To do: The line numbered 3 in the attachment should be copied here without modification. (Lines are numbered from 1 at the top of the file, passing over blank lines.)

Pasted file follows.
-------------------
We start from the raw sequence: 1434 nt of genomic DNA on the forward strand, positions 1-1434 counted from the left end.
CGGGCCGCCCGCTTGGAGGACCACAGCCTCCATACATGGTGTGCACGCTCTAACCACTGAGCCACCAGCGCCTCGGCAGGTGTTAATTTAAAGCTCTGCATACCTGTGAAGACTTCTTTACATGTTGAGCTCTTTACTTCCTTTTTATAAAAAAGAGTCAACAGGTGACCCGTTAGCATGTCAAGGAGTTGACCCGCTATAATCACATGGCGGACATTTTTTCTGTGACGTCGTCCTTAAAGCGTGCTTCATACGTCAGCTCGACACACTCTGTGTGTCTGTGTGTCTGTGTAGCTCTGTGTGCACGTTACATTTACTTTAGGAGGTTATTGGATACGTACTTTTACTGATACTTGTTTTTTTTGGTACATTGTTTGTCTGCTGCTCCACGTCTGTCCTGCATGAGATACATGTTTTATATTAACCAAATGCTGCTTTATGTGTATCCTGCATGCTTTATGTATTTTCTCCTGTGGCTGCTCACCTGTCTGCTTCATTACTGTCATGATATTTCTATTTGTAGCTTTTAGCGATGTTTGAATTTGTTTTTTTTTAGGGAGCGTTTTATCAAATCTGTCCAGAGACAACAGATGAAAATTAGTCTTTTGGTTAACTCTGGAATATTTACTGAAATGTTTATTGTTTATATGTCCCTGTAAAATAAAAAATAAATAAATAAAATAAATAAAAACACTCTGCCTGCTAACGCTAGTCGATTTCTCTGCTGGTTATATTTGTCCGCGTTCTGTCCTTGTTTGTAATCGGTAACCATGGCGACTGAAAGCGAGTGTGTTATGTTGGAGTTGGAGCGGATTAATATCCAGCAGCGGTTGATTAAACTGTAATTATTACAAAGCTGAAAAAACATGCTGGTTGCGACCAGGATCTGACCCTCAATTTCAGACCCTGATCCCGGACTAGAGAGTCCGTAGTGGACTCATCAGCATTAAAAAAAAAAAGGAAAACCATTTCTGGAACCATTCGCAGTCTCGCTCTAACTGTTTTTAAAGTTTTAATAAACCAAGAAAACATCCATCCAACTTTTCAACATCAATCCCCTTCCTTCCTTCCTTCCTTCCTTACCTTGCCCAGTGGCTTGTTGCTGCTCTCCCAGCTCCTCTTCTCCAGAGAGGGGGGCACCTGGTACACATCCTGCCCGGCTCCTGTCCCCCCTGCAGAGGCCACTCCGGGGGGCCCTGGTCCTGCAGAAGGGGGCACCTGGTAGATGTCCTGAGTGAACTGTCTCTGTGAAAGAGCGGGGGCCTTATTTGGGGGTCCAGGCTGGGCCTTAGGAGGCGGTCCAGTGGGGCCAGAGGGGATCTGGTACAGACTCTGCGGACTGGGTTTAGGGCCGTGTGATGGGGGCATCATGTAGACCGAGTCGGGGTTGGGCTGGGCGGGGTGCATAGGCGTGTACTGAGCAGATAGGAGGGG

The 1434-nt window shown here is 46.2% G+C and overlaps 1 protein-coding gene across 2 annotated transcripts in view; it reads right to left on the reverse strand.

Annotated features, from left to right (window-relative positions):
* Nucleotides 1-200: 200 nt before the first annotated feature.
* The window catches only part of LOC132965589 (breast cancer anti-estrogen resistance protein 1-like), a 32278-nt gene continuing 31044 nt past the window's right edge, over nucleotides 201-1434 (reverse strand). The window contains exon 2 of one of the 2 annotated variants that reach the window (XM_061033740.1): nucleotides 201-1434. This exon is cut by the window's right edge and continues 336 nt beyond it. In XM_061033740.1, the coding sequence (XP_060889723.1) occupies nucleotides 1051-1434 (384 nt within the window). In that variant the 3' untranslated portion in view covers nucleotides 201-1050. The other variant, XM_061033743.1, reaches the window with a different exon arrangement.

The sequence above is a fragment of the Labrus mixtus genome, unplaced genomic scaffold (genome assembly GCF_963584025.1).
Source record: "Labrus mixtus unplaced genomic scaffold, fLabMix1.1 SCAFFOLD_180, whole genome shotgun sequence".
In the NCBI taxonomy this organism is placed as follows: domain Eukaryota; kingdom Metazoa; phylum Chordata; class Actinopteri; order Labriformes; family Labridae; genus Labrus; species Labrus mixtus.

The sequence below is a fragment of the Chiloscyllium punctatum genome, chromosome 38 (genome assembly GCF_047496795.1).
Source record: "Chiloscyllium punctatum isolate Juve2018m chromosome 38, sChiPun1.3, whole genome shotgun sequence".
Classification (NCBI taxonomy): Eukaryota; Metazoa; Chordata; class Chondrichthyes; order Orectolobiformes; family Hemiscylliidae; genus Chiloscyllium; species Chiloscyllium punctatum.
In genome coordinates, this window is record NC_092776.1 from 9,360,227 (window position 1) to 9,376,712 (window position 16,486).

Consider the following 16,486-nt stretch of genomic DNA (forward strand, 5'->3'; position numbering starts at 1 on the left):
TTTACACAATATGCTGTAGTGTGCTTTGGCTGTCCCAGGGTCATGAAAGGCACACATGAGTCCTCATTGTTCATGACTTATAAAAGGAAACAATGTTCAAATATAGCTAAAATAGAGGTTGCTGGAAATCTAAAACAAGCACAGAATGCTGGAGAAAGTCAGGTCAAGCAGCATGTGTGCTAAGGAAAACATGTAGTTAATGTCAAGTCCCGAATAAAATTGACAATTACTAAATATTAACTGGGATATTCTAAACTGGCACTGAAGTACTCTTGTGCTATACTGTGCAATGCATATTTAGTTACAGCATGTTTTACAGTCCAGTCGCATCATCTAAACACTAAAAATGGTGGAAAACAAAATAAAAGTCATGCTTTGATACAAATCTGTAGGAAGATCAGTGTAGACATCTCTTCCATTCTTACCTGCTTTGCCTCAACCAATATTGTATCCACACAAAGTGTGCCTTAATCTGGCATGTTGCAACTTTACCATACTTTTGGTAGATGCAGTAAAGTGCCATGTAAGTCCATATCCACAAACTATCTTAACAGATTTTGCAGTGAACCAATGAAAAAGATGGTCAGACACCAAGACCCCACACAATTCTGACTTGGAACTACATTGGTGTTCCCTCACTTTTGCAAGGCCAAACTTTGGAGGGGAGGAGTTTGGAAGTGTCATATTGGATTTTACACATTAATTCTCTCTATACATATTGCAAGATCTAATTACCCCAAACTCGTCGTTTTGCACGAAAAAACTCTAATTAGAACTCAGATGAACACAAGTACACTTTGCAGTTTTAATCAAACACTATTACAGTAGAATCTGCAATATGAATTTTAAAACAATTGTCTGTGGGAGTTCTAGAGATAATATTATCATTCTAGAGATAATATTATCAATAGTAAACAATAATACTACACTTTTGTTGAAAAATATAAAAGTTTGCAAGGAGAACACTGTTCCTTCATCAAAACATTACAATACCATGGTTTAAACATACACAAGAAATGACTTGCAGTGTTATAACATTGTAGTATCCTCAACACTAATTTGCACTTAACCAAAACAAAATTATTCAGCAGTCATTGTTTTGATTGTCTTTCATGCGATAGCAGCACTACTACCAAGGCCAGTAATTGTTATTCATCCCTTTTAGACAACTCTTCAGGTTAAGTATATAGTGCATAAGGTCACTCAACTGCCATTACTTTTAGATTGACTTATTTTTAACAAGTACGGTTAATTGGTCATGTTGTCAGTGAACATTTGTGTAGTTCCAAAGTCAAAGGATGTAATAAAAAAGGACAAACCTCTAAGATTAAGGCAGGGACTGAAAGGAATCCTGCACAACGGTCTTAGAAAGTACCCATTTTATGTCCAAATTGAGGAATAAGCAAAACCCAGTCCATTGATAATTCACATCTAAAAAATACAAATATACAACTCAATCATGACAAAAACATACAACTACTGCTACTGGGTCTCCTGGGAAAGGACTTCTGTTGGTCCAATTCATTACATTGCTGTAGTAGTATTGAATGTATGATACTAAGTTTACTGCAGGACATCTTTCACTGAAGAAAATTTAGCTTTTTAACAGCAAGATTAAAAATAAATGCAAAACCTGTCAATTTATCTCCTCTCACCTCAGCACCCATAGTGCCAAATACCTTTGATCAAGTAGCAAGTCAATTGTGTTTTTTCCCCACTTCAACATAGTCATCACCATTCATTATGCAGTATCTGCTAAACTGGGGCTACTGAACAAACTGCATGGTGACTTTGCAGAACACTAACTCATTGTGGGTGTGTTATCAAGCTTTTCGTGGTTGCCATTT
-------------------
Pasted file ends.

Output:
The 1434-nt window shown here is 46.2% G+C and overlaps 1 protein-coding gene across 2 annotated transcripts in view; it reads right to left on the reverse strand.